Before we got to eat bagel and lox on Sundays, we had to go to Sunday school. Given my choice between medieval torture and Sunday school…I’m really not certain what I would choose. The whole thing was just a nightmare. For a kid who was car sick all the time, climbing into the station wagon first thing Sunday morning was torture. I wonder if the synagogue tried to save money by not turning on the heat on Sundays, because I remember I was always cold.
There were two good things about Sunday school. One was that during break we could buy Israeli bubble gum, a treat of the highest order. As far as I can remember it was regular Bazooka bubble gum but kosher, and the packaging and the comic inside were in Hebrew. We also bought halvah, which tasted like chalk but we all scarfed it down anyway. Sometimes, especially near Hanukkah, we could buy little bags of gold coins made from the worst chocolate you’ve ever tasted.
The second good thing about Sunday school was recess. The playground at the synagogue was completely different from the playground at regular school, and it kind of felt like it was in the woods. It was also a whole different set of kids who played new games and stuff. For a kid, these were the finer things in life.
Bubble gum or not, I still hated it. So one Sunday I decided I would play hooky. I enlisted my friend too, because who wants to play hooky alone? We waved good-bye as the parents drove off and then instead of going inside we went around back into the semi-woods. We were pretty proud of ourselves. We walked around and hung out until we heard a bunch of people outside.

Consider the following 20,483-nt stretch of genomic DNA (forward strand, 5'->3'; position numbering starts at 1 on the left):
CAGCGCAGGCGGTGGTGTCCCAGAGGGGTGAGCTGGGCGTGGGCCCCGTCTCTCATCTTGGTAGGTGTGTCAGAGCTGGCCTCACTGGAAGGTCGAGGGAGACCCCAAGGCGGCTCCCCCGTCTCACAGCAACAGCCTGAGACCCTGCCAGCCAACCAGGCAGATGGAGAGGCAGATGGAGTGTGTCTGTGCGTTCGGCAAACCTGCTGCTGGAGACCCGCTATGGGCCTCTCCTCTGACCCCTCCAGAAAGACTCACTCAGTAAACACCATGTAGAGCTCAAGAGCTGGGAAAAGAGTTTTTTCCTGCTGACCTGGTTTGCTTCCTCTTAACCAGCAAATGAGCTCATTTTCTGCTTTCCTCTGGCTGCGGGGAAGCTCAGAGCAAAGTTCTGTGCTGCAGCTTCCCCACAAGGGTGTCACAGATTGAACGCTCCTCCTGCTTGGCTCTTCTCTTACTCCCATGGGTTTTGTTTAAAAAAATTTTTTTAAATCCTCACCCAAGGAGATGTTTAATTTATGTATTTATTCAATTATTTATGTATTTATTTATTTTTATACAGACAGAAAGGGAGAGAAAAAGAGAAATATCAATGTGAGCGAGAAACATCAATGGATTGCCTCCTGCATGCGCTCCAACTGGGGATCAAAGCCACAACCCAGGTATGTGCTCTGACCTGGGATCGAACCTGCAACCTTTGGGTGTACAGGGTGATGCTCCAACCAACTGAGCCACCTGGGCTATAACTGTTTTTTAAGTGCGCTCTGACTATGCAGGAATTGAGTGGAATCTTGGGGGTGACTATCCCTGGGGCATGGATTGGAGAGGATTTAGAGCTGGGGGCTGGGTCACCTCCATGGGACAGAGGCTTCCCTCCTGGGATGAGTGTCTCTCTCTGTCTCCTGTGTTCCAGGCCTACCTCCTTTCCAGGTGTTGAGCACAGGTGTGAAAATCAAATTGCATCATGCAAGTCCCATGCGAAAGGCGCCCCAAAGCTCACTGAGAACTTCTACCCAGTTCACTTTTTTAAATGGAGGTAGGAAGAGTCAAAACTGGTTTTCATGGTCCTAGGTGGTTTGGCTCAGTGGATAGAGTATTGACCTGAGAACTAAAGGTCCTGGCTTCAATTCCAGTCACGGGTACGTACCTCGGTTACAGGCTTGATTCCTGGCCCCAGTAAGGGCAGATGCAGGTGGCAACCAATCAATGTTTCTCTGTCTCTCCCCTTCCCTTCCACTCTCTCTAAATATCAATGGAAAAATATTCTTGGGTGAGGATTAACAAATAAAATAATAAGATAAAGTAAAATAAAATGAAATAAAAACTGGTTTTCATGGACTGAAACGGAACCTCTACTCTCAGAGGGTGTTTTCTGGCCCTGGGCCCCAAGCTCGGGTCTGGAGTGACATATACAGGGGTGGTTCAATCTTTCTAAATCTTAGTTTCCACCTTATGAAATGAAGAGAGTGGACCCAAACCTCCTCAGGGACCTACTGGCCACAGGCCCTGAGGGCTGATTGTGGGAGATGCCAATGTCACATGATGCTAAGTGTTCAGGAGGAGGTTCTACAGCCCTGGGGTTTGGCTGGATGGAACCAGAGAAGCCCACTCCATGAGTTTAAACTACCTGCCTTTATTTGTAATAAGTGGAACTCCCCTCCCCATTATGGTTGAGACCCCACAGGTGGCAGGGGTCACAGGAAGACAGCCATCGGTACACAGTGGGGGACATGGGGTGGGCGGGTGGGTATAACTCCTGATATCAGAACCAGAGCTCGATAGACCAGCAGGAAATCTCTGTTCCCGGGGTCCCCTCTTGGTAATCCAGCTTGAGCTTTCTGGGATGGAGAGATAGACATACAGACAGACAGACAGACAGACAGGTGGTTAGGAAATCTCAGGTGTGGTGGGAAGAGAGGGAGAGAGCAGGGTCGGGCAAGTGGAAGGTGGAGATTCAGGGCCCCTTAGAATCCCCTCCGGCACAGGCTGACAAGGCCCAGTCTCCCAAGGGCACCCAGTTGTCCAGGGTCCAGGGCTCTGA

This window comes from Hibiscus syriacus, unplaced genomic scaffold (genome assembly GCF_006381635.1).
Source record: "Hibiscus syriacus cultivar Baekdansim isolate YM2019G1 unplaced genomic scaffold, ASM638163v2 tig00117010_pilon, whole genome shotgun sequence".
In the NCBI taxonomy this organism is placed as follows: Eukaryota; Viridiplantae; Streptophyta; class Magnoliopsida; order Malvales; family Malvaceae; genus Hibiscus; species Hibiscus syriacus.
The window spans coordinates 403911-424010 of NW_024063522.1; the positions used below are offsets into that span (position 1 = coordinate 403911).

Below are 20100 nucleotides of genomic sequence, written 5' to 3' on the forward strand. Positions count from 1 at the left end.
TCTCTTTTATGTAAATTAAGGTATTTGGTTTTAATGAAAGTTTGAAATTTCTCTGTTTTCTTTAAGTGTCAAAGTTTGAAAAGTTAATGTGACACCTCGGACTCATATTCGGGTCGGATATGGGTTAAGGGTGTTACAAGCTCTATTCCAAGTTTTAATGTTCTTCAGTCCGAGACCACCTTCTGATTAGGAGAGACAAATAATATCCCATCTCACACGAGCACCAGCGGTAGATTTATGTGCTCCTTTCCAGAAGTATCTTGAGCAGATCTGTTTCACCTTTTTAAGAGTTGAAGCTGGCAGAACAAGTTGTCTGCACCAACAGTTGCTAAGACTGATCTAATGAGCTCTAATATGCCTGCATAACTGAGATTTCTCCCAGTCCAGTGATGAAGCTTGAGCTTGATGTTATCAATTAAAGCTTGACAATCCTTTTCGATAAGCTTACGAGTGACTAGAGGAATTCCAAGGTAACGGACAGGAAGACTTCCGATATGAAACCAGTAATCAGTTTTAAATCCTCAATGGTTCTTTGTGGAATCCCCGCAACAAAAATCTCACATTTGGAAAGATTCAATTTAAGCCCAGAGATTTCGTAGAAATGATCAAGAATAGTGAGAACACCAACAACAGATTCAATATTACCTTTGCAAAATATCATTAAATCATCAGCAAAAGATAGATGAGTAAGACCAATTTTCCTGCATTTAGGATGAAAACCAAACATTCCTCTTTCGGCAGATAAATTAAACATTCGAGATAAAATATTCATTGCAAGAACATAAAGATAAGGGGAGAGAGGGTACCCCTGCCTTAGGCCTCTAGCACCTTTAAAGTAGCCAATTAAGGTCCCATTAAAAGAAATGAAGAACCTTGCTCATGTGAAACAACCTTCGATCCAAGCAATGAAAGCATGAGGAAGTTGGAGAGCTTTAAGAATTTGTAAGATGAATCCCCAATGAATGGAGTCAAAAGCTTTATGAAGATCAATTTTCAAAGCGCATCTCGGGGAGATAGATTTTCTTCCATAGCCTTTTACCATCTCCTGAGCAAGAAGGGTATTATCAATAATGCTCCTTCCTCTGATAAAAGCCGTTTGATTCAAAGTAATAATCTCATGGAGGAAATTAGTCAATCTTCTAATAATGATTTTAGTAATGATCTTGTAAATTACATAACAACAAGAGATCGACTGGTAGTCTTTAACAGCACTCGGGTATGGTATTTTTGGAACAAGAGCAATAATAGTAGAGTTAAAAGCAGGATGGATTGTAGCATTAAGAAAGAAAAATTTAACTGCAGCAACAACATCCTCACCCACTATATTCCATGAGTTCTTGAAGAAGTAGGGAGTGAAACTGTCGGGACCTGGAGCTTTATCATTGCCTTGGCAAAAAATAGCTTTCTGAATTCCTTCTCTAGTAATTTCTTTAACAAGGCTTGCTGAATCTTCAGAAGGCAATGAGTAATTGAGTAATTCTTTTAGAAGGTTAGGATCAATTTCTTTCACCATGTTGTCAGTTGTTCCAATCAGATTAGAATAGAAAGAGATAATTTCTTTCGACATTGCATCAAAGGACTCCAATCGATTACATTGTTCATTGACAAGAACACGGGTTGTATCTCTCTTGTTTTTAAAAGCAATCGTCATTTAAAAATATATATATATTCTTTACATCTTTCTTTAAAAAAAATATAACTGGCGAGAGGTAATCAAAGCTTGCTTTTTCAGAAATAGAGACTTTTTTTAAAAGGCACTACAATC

There were a lot of adults running around and they seemed to be looking for something…or someone(s). Wow, finally something exciting happens in Sunday school and we’re not even there to see it. We watched for a while as all the parents came back to get their kids and join in the search.
Finally our curiosity got the best of us and we kind of sidled up to see what was going on. The next thing I knew I was getting hugged and yelled at all at the same time, which was definitely a new one. I asked what was going on and was pointedly told they were searching for us the whole time. Oh. Did we not hear them calling our names? Well, not really.
When we finally got home we all had bagel and lox but my mom was not a happy camper. My brothers kept asking me why I was so stupid and I kept telling them if I knew why I was stupid I probably wouldn’t be stupid. Duh. Then my mom would take a break from yelling at me so she could yell at my brothers for calling me stupid before getting back to asking me if I was an idiot, which I guess is a nicer word than stupid. It was an interesting dynamic.
You must be thinking I learned my lesson, and it’s true, I never skipped Sunday school again. However, we did have Hebrew school on Tuesday and Thursday afternoons, and one day I had this idea of how I could get out of it…
Did I not just tell you I was a dumb ass as a kid? I’m still grounded for that one.